I was well versed in dealing with people before becoming a landlord and had seen my  parents dealings with tenants but doing it myself actually opened my eyes to how close to the edge some people live.  As a result of becoming a landlord I am less supportive of certain social programs now then I used to be,  I like dogs less, and I am now skeptical of anyone who says they are "disabled. And that is all after working in health care with the very poor.   

On the other hand it has simplified my communication style on finances and basic home functioning and made me more tolerant of those who did not grow in the know on those topics.

It has taught me that people suck lol which I already knew of Coarse and how people will wait in line to take advantage of you if they think you can benefit them in some way . Landlording truly is a savage business having to order people around like children because they act like over sized children ! Being i invest in low income areas ( I live in a fine rural community) it has taught me a lot about poor people to be honest . why they are poor .. how they are poor and how they survive living in squalor . A real eye opener that people willingly set their bar so low in life.

For me, my bs tolerance is non-existent anymore. I think I've grown a spare backbone over the last 5 years.  Financially, it's helped big time, both short and long term.  I couldn't fix anything when I started, now I'm mostly self sufficient!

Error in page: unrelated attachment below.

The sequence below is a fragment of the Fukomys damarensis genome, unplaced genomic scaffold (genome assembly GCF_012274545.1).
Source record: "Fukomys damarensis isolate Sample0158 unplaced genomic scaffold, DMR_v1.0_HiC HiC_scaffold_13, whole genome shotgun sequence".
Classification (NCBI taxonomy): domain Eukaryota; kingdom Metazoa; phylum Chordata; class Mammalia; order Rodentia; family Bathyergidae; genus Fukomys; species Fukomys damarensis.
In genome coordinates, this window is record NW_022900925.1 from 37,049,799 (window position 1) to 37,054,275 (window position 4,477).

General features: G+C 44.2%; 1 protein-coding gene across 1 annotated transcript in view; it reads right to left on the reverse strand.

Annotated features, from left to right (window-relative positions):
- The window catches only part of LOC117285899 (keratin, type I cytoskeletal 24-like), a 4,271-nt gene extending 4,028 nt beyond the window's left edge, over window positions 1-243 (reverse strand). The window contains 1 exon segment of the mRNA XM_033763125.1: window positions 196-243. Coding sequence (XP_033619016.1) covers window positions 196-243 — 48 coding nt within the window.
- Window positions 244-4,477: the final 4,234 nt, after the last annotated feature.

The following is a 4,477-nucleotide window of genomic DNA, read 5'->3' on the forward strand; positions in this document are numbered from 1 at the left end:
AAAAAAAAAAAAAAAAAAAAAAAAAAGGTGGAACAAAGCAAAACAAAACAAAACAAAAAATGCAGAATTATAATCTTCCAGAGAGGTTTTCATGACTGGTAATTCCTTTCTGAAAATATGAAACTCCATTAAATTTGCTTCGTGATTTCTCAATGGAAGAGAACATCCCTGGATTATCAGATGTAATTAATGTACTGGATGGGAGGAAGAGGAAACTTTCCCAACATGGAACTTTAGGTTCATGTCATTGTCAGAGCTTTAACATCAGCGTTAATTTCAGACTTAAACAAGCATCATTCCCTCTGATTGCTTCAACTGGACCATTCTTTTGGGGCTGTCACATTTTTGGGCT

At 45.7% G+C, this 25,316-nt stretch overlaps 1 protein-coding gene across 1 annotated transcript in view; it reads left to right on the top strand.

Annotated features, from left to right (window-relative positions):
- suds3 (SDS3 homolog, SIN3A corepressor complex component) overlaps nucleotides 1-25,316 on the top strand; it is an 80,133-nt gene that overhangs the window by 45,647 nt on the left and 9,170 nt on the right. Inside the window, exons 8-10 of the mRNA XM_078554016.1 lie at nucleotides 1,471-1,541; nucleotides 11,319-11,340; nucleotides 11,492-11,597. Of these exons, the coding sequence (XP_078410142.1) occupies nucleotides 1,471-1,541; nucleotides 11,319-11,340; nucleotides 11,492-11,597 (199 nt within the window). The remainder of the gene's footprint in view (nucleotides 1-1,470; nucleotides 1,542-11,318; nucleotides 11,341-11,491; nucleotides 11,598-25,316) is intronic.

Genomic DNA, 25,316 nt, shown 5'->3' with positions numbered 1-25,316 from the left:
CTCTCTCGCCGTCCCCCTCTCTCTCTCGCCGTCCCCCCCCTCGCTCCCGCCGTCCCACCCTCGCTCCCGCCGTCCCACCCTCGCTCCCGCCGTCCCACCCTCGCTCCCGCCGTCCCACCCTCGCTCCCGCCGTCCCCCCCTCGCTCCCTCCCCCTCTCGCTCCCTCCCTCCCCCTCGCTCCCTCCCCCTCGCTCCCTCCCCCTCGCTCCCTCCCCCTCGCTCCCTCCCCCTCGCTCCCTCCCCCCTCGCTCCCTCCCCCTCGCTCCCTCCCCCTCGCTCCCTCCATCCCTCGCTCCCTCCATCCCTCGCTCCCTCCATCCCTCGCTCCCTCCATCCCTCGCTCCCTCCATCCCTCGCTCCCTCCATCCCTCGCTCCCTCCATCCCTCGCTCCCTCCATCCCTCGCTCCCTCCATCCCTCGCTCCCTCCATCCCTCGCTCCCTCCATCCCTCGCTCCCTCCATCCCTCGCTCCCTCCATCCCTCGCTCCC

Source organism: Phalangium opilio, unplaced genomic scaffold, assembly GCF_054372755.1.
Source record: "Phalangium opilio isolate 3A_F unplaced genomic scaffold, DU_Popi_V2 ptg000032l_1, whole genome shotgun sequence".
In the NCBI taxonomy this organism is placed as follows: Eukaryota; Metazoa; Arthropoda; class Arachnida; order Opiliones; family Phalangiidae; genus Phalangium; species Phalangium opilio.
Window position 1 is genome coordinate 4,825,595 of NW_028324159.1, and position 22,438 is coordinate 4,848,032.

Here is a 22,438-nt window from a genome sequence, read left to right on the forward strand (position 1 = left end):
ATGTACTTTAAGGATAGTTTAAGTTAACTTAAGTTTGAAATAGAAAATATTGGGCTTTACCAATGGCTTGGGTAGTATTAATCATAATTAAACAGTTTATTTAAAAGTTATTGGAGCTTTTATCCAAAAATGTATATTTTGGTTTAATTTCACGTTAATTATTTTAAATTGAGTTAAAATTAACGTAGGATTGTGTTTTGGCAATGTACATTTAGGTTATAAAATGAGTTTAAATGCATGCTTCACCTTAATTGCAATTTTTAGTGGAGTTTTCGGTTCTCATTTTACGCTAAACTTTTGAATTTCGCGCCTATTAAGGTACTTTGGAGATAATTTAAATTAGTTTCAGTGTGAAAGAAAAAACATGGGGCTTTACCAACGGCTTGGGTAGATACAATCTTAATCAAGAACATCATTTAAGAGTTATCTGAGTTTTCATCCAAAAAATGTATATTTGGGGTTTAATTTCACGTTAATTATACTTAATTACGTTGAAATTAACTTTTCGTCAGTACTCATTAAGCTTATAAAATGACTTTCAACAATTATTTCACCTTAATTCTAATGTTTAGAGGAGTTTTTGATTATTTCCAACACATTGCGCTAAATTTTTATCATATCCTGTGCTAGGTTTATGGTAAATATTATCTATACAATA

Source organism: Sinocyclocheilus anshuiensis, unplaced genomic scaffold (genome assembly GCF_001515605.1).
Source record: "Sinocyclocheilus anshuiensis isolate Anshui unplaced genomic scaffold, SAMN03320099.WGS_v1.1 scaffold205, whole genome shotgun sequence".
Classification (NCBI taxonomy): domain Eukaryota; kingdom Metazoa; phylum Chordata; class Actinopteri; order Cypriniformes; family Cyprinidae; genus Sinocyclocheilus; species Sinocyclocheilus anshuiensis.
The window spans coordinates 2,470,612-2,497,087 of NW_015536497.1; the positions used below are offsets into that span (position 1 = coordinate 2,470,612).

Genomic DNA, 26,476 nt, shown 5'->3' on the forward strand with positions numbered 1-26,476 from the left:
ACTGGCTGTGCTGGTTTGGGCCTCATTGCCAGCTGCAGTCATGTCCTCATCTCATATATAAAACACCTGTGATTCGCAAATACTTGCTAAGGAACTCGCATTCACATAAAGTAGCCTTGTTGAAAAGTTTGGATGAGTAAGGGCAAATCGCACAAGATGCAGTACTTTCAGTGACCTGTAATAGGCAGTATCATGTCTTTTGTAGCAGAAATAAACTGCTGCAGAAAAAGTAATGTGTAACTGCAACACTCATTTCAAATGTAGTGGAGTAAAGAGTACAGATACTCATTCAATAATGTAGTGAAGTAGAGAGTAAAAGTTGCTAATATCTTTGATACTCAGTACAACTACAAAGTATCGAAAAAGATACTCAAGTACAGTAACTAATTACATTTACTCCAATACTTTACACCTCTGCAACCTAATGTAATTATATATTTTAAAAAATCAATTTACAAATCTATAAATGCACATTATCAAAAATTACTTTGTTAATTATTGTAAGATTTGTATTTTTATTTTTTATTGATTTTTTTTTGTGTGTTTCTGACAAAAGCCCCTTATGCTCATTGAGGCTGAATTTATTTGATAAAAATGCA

I fix people for a living, and selectively bought Class A investments for less headaches. Little did I know that doesn’t matter one iota. Now I like humans a little less.

I refer to my Class A rental units as slums and myself as a slumlord (obviously joking). Entitled Class A tenants can definitely make it seem that way.

I am leasing a place myself in a HOCL area but have a couple of my properties going through vacancies currently. I shipped them to property managers instead. Ain’t nobody got time for all that.

I am by the book with my tenants, and stay professional (Dr/Mr/Mrs/military rank, in every communication - regardless of them using my first name). I’m an auto-pay, no BS tenant myself. If everything works, I shutup and pay. I expect the same from my tenants.

I raise rents yearly, fix issues immediately, will evict quick, price them aggressively and move them quick. Took me time to find an equally aggressive PM team.

Originally posted by @Dennis M. :